In November 2020, the Break Free from Plastic Pollution Act was introduced, promising to make “certain producers of products” such as packaging and beverage container producers “fiscally responsible for collecting, managing, and recycling or composting the products after consumer use”. This bill begins in January 2022 and will phase out a variety of single-use products, such as packaging utensils.

Additionally, in December 2020, a coalition of 550 conservation groups which included Greenpeace and Beyond Plastics released a Presidential Plastics Action Plan that supplied advice to the president on how to “solve the plastic pollution crisis”.

Dobbins tells Inside Packaging that, while there is not yet any initiative specifically involving the aluminium packaging industry, TAA will continue to offer the government advice and support.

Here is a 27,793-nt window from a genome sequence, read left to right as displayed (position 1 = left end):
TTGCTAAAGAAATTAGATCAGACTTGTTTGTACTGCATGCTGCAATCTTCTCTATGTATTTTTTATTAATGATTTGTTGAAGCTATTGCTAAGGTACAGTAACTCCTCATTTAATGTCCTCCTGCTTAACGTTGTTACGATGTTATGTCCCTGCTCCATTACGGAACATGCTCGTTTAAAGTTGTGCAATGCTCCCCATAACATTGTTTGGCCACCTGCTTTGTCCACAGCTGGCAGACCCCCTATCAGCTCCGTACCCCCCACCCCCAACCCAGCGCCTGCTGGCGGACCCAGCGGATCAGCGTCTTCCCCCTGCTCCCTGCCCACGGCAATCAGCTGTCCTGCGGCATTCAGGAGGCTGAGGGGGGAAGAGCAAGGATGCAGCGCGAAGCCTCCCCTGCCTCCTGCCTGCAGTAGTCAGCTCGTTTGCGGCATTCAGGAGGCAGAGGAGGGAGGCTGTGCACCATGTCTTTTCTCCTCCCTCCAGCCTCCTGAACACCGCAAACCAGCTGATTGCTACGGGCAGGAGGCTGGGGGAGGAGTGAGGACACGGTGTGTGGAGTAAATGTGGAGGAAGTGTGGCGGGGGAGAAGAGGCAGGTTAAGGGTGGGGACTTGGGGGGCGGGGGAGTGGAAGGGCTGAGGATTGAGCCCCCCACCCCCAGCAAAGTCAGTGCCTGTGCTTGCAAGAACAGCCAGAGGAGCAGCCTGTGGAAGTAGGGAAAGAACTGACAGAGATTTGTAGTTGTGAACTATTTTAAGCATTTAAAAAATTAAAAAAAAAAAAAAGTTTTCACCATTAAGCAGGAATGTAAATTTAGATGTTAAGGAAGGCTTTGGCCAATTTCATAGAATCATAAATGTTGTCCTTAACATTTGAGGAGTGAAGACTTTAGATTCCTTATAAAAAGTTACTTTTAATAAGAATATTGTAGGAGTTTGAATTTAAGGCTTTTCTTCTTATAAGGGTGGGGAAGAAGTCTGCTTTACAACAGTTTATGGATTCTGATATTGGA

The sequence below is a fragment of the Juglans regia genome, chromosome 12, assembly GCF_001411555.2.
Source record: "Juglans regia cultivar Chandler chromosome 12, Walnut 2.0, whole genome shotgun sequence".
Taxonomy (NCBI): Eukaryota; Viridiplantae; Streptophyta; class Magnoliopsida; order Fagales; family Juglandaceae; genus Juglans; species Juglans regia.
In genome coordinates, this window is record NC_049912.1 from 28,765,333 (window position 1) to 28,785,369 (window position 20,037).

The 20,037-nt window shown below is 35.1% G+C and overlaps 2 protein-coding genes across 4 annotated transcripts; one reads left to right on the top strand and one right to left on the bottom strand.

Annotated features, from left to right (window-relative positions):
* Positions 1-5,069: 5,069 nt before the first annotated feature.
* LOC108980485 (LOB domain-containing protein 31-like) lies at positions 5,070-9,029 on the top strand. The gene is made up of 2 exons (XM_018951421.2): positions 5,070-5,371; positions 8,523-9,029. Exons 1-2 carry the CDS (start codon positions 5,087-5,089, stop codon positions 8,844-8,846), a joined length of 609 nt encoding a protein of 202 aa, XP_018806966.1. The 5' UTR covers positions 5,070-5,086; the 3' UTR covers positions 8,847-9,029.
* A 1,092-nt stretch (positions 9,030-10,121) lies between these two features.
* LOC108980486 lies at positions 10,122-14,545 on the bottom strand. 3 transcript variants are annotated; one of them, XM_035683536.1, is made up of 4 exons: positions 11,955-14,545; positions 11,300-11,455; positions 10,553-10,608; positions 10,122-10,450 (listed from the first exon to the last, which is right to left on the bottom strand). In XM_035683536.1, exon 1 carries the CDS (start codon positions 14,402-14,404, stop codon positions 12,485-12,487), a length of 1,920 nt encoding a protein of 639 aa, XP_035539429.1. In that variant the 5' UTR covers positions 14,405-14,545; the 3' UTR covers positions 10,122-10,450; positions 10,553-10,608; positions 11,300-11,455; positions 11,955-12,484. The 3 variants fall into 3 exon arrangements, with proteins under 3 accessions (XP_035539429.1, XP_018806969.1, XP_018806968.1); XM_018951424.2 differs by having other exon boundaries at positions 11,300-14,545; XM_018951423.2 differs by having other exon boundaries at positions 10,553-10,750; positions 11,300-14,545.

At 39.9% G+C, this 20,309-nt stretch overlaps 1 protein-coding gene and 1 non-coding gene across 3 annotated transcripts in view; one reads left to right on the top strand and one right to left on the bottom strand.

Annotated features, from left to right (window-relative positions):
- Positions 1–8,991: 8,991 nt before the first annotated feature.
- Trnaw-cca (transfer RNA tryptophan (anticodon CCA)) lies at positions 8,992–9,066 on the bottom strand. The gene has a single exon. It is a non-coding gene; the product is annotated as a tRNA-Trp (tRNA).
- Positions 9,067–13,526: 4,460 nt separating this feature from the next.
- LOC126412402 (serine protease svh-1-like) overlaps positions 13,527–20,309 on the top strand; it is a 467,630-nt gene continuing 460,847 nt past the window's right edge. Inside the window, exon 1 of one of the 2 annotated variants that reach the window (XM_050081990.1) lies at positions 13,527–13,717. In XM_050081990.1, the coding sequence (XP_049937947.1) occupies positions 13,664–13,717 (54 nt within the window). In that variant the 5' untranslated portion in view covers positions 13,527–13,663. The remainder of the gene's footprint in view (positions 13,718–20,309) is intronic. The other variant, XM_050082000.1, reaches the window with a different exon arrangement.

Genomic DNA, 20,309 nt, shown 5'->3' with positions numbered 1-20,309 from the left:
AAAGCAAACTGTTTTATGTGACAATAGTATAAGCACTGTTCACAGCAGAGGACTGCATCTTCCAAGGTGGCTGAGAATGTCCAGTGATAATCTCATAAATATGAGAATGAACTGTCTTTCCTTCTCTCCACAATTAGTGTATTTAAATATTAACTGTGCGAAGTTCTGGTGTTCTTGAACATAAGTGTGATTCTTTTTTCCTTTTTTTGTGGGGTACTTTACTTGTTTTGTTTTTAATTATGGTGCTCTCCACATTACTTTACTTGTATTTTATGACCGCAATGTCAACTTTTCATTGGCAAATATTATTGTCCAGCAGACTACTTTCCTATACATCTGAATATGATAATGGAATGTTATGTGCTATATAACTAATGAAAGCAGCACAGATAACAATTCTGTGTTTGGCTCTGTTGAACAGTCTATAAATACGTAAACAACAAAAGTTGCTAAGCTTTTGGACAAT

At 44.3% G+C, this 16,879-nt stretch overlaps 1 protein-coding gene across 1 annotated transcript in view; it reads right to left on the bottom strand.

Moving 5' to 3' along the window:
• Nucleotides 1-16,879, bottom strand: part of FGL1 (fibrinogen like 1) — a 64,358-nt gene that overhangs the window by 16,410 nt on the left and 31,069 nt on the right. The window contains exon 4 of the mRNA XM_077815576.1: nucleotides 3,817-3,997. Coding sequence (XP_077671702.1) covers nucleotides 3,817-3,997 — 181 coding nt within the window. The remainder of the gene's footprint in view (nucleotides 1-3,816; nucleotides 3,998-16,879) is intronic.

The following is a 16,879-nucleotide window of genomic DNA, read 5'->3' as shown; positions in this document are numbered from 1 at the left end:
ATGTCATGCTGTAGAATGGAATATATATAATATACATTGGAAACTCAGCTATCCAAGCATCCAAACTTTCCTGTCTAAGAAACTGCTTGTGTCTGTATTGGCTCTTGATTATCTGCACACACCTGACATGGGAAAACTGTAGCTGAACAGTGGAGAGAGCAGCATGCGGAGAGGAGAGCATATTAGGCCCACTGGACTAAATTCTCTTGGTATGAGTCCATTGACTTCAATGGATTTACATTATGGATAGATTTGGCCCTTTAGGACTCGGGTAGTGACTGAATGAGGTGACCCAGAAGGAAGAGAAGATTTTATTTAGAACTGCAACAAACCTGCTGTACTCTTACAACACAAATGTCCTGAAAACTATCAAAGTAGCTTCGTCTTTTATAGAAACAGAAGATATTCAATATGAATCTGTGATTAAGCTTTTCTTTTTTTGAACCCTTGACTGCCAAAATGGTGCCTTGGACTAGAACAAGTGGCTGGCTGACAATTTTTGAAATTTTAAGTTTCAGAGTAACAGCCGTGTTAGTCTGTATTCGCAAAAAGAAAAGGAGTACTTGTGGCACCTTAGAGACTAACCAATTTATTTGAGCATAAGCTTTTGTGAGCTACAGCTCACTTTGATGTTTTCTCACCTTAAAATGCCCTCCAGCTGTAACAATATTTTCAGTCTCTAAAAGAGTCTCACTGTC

“The Biden Administration has yet to announce any major initiatives that directly impact aluminium packaging; however, the Aluminium Association will continue to advocate for a number of policies to help support a growing and vibrant aluminium industry in the US,” says Dobbins.

“This means strong enforcement of existing trade laws, pushing back on subsidised aluminium overcapacity - especially in China - expanded investment in domestic recycling, robust infrastructure investment, and sensible regulation that will protect the environment and address climate change while also understanding the unique challenges of energy-intensive, trade-exposed industries.”

Emphasis needs to be placed on recycling